The 2010 skirmishes in the "Christmas wars" hammer down a historical fact: Where there have been battles over the long millennia, the aggressors have most often been Christians trying to impose religious order on a festival that has never been as tame or faith-flavored as they would like.
Consider the high dudgeon expressed by Sen. Jon Kyl (R-Ariz.) at the possibility of the legislature continuing to work past mid-December: "It is impossible to do all of the things that the majority leader laid out without doing -- frankly, without disrespecting the institution and without disrespecting one of the two holiest of holidays for Christians and the families of all of the Senate, not just the senators themselves but all of the staff."
Leave aside the fact that many of us 'murkens get no more than a day or two off for the holiday. The attitude that Christmas should be an extended, pious, work-free celebration would likely have been as alien as "Seinfeld's" Festivus to George Washington, Thomas Jefferson and the rest of the nation's founders.
Back in the 1700s, popular Christmas traditions had been carried over from Europe: A mash-up of Mardi Gras and Halloween, featuring feasting, drinking, cross-dressing and sex. The Puritans even tried to outlaw the holiday for a while. The "reason for the season" was the same as it had been for the centuries before the birth of Christianity: astronomy -- the long, dark nights near the winter solstice (combined with the rhythm of agriculture, with farmers mostly at idle between harvest and sowing). It was a perfect recipe for serious partying.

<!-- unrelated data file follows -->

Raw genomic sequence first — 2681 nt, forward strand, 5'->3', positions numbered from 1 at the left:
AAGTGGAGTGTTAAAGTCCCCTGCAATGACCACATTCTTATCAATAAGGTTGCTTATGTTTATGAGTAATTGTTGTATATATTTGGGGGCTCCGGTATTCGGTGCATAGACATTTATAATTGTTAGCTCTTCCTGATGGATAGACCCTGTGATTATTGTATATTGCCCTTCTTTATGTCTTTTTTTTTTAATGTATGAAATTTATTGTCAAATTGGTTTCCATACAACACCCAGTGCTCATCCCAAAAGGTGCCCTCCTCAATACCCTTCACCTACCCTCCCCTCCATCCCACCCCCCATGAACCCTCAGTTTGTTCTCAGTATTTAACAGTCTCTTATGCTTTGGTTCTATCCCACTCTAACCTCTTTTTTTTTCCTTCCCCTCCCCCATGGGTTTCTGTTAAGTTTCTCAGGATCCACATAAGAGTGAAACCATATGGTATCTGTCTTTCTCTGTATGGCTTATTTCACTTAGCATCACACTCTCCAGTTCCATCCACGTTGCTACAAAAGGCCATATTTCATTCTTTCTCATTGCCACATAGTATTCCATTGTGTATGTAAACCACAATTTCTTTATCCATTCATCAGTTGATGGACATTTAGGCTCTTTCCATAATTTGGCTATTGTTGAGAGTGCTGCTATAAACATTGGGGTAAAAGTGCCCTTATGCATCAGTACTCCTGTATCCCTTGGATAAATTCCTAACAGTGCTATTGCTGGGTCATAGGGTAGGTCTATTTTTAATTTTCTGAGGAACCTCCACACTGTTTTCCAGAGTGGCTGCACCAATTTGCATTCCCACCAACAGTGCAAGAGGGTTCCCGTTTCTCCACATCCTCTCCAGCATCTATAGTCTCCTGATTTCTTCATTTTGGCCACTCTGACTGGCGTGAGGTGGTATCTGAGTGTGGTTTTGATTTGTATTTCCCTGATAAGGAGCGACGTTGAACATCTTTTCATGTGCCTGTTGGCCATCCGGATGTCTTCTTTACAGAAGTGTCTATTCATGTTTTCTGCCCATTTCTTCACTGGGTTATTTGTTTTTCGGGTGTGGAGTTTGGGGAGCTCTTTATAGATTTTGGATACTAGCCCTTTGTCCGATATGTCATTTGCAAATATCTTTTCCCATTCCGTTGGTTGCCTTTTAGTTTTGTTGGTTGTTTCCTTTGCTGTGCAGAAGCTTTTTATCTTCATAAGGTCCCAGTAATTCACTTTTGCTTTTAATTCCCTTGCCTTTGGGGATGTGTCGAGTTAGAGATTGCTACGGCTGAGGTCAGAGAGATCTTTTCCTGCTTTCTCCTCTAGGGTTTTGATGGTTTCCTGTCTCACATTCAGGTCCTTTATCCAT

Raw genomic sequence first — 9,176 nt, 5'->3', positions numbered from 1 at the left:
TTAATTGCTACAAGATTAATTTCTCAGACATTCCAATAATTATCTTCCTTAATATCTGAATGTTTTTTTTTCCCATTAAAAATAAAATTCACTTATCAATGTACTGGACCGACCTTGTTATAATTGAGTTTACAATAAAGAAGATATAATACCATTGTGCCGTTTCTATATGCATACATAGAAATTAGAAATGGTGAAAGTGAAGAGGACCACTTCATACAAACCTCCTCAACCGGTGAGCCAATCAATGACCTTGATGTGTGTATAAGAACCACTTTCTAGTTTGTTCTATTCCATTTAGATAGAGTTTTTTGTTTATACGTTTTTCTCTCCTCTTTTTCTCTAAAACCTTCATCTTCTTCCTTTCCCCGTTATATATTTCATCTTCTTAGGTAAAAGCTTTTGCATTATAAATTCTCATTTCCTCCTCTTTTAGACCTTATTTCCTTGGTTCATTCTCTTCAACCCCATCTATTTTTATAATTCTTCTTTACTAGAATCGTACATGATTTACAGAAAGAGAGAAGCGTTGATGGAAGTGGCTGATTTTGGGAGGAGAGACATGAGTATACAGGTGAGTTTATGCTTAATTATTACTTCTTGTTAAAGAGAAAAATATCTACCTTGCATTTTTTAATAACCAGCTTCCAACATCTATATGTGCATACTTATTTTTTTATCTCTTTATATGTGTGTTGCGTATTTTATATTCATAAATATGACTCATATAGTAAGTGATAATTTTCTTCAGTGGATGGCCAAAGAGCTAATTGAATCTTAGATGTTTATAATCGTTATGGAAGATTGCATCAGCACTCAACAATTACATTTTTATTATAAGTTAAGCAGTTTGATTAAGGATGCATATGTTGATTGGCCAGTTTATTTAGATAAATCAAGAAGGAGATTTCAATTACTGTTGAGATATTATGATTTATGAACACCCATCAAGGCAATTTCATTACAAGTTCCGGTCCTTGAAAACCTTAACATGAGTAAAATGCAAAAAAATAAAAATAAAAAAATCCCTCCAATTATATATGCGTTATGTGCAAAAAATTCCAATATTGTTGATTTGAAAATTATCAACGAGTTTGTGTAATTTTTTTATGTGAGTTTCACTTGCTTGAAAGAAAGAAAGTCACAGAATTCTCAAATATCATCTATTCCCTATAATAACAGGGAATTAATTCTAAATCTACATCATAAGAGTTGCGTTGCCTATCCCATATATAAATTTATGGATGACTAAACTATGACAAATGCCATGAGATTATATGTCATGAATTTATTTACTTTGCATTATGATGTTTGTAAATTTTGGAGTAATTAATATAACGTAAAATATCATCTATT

About 1,700 years ago, church leaders tried to co-opt the carnival (known in some parts of Europe as Saturnalia) by tying it to a celebration of the birth of Jesus. But the partying mostly continued.
It wasn't until the 1800s, midwifed by the poem "A Visit From St. Nicholas" and Charles Dickens' book "A Christmas Carol," that the modern American version of Christmas took form. And even that owed more to secular ideas about Santa Claus and charity than it did to conservative Christian theology.
I'm getting my details about Christmas past, by the way, from the wonderful book "The Battle for Christmas,
" by Stephen Nissenbaum, emeritus history professor at the University of Massachusetts. It's a scholarly work, published in 1995, with abundant detail and lots of footnotes. It's also written in a way that's not off-putting to lay readers. Here's his grand summation:
From the beginning, the Church's hold on Christmas was (and remains still) rather tenuous. There were always people for whom Christmas was a time of pious devotion rather than carnival, but such people were always in the minority. It may not be going too far to say that Christmas has always been an extremely difficult holiday to Christianize.
Which has never stopped Christians of a certain mind-set from trying. And that leads to my second skirmish from this year: You may have read David Gibson's account about the church in Dallas
that created a website devoted to identifying businesses that were Christmas-y enough (recognized as nice) and not sufficiently deferential to the holiday (tagged as naughty). The measure of religious sufficiency appears to be whether the clerks or signage say "Merry Christmas" rather than "Happy Holidays."
The high irony is the mascot that First Baptist Church of Dallas chose for its Christmas test: The Grinch, the starring character in the Dr. Seuss book "How the Grinch Stole Christmas." The church website is called Grinch Alert.
When I heard about the site, I wondered if anybody at the church had actually read the book or even seen the iconic cartoon that Theodore ("Dr. Seuss") Geisel created in collaboration with the great animator Chuck Jones. (Of the more recent live-action movie I will not willingly speak.) A less suitable symbol of mercantile Christian religiosity than the Grinch cannot be imagined.
The story mentions Christmas, it's true. But there are no prayers, no services, no mention of Jesus. You surely know the outline of the tale (and you can read it online in many places; here's one link
): The Grinch hates Christmas, particularly the noise and songs of Whoville's holiday celebration. He decides to prevent Christmas by stealing the Whos' Christmas stuff.